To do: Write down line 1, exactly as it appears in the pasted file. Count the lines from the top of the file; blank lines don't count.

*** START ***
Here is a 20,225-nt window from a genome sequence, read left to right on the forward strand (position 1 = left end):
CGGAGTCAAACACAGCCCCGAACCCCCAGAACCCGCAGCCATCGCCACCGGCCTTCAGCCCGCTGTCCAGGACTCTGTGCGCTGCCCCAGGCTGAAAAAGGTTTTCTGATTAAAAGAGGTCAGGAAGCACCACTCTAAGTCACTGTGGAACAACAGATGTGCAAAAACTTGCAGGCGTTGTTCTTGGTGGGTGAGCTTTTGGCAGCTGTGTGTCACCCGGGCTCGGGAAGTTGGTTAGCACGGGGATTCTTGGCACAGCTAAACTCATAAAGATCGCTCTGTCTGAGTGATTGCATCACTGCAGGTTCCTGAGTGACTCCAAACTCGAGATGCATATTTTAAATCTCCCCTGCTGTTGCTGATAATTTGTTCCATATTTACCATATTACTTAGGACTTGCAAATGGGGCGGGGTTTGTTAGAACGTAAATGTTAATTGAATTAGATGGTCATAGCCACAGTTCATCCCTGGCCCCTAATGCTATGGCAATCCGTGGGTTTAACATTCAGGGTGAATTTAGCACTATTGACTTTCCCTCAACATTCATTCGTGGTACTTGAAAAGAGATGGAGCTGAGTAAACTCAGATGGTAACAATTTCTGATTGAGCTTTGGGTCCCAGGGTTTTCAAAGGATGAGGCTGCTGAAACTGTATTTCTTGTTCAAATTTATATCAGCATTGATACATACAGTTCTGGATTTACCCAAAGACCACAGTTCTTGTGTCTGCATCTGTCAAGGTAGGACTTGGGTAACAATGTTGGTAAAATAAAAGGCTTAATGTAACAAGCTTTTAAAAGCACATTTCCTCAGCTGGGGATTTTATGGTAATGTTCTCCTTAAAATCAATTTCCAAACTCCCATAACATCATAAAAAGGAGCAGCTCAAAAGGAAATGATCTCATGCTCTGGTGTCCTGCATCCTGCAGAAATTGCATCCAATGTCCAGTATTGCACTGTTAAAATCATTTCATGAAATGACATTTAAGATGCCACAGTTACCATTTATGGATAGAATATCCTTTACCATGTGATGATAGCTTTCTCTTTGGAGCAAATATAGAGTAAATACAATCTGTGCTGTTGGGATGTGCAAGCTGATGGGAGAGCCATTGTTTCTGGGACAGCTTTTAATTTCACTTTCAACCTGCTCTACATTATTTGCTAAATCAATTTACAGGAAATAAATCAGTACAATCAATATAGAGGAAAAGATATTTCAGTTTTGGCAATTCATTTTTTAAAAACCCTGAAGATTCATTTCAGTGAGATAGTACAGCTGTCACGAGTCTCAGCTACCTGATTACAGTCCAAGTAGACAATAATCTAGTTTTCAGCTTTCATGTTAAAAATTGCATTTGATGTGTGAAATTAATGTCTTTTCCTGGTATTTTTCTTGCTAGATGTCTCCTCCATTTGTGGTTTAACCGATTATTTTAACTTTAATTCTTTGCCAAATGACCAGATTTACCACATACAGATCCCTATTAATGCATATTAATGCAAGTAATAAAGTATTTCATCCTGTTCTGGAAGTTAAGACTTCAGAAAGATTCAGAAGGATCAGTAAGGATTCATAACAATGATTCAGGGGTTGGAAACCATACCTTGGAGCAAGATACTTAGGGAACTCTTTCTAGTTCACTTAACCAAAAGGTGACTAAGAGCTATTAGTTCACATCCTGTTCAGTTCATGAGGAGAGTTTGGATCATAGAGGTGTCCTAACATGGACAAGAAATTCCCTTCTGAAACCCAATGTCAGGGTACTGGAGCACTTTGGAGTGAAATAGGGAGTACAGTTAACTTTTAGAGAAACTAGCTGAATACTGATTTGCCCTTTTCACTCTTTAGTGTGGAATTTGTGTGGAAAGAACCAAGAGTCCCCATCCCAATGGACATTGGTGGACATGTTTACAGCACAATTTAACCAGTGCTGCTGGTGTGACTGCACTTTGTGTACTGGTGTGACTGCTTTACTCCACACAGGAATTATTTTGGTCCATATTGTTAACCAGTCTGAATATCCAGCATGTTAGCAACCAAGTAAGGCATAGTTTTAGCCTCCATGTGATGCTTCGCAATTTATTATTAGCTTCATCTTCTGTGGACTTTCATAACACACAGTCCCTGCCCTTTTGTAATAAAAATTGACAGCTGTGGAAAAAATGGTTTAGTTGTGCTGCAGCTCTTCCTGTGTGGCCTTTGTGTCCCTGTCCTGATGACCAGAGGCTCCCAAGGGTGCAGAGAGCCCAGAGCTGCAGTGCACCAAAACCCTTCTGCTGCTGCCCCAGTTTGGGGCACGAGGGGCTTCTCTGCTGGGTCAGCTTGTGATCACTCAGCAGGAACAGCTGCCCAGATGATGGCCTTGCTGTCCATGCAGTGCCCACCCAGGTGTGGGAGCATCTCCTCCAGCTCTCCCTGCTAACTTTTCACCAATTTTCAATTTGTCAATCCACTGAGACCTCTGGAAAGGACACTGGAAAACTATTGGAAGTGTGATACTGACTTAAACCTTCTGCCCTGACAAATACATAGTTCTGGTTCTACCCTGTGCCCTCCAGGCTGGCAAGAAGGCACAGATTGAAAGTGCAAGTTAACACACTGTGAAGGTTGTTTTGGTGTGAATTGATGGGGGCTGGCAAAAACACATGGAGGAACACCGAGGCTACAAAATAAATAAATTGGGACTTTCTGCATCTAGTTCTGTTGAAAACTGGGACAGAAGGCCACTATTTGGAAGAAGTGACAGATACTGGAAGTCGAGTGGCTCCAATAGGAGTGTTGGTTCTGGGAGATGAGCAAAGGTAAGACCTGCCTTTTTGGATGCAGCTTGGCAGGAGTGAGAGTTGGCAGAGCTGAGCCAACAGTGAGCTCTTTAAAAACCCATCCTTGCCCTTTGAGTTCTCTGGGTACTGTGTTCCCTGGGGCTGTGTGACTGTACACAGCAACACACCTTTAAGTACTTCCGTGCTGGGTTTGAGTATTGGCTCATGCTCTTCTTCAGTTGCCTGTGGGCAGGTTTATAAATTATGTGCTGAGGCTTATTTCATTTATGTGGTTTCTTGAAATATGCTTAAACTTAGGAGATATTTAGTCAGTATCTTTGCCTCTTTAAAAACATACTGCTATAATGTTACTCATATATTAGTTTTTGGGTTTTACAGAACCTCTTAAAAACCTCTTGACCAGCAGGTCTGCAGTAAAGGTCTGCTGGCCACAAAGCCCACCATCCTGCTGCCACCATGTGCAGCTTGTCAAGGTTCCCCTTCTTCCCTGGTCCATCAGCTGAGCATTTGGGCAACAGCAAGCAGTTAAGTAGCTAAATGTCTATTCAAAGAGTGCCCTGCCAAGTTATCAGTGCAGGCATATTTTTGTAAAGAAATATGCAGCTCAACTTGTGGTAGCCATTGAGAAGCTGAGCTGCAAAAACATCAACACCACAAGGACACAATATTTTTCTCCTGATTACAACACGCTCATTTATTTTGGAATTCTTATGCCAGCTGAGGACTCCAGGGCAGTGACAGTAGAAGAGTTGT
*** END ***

Here is a 20,225-nt window from a genome sequence, read left to right on the forward strand (position 1 = left end):